Valley is a subsidiary of C&K Plastics, which operates an 85,000-square foot plant in Metuchen, New Jersey, and a new plant in Conyers, Georgia, that earned its ISO 9001: 2008 certification this spring. Valley Extrusions cooperates with C&K Plastics on parts that require extrusions and any of C&K’s specialty processes, such as vacuum forming, pressure forming, or twin sheet forming at its privately-held, non-union facilities.

At Valley Extrusions, off the main factory extruding floor at the company’s Allentown, Pennsylvania facility, workers in another room are cutting extrusions to length, affixing labels, adding 45 degree angles, and drilling holes in the secondary process area.

Grice said there may be a number of firms in the market who make extrusions, but what sets Valley Extrusions apart is it wants to make that part plus add the finishing touches. The firm doesn’t just want to extrude foot after foot of a profile. Valley Extrusion wants to extrude the profile and then cut and shape it to its finished dimensions and ship it to its customer’s customers.

Here, the black thermoplastic extrusion leaves the water cooling tank after cooling sufficiently for cutting and packaging. The blue air hoses blow dry the extrusion, sending the water back into the cooling tank. The extruding die is at far right, below the hopper. Photo by Mark Langlois.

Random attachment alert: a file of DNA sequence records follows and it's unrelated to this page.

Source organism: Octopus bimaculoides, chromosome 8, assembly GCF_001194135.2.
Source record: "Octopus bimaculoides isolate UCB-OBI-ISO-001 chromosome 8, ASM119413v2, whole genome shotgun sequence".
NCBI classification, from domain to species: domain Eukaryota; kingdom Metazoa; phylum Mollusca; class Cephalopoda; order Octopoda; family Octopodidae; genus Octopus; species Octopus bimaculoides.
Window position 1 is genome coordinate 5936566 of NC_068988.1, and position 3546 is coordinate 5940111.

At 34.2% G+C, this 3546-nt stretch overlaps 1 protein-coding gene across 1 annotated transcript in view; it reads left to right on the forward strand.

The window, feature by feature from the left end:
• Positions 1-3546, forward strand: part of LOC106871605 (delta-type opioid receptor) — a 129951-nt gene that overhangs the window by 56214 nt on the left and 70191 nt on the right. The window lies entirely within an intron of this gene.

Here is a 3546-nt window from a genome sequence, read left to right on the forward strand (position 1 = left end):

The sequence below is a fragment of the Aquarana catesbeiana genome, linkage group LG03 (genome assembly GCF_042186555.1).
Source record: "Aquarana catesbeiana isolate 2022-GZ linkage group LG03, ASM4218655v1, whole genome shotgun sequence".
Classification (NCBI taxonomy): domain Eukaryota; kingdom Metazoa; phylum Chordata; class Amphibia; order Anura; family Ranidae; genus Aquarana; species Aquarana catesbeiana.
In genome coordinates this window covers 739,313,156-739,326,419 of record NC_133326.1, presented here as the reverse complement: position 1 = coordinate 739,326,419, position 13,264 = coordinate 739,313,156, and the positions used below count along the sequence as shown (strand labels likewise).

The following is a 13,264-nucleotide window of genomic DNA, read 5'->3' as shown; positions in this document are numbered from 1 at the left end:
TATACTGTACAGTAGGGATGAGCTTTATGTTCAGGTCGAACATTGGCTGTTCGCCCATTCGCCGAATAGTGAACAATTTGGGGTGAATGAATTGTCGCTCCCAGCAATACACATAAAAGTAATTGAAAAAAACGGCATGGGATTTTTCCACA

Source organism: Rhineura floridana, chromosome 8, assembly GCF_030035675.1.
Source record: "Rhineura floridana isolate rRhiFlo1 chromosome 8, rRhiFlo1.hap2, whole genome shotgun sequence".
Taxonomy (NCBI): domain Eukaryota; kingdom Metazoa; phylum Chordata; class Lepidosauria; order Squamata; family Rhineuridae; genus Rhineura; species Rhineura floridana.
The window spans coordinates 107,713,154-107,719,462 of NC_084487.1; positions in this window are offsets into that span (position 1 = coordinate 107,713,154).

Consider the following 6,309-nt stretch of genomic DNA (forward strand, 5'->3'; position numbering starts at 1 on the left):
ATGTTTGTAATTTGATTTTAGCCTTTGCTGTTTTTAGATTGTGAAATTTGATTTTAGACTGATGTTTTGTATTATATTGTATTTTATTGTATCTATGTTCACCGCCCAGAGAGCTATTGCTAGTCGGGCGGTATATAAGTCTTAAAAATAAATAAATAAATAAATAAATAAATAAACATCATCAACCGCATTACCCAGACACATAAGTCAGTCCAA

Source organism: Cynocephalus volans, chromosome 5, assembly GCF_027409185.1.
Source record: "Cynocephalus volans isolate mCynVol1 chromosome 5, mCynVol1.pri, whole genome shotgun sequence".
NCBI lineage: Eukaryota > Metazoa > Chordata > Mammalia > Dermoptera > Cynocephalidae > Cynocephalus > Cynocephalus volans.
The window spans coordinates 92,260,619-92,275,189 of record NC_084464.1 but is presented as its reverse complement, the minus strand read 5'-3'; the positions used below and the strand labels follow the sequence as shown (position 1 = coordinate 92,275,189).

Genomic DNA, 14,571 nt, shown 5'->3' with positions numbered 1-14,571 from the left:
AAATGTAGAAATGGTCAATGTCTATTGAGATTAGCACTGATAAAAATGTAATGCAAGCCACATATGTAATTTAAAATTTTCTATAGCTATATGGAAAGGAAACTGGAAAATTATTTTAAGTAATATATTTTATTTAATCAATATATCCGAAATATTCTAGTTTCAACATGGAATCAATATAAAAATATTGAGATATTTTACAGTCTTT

Here, the black thermoplastic extrusion leaves the water cooling tank after cooling sufficiently for cutting and packaging. The blue air hoses blow dry the extrusion, sending the water back into the cooling tank. The extruding die is at far right, below the hopper. Photo by Mark Langlois.

Refrigeration, lighting, industrial are a few markets

In general terms, about 40 percent of Valley Extrusions’ work comes from the refrigeration equipment industry. Another 30 percent comes from lighting, and the balance falls into what Valley calls “industry.” The lighting side of the industry is changing constantly, and Grice said as LEDs (light emitting diodes) gain ground in the marketplace over incandescent lights (light bulbs) and fluorescents (long ceiling lights), designers are making them smaller and smaller yet more powerful.

“We did 133 new lens profiles last year alone. I think it’s going to come pretty close to that this year.

The deal is, with LEDs, they’re getting smaller. They’re getting more powerful,” Grice said.

“They’re figuring out ways to make smaller LEDs more powerful,” he continued. “A few years ago, they needed giant heatsinks and massive units. Now they’re very, very small. I’ve got an LED on my desk with a face we make. It’s ¾ of an inch wide and it’s not over ¾ of an inch tall, and I think this is the bigger of the ones. We’re seeing more and more of that. That’s the way the industry goes.”

Smaller, brighter lights lead to new uses. Lights no longer take up much space. Grice explained that as LEDs shrink, designers are figuring out more uses and different uses for them. For example, a bar shelf light that used to be six inches tall is now ¾ of an inch tall, so it opens options for new designs for shelving.

The extrusion process at Valley Extrusions starts with filling a hopper with plastic pellets, sometimes called nurdles. The hopper, a large funnel that sits on top of the extruder, feeds the nurdles into the extruder. The extruder is a long barrel with a screw inside that turns and heats the nurdles until they reach the appropriate temperature, flow rate, and liquid consistency.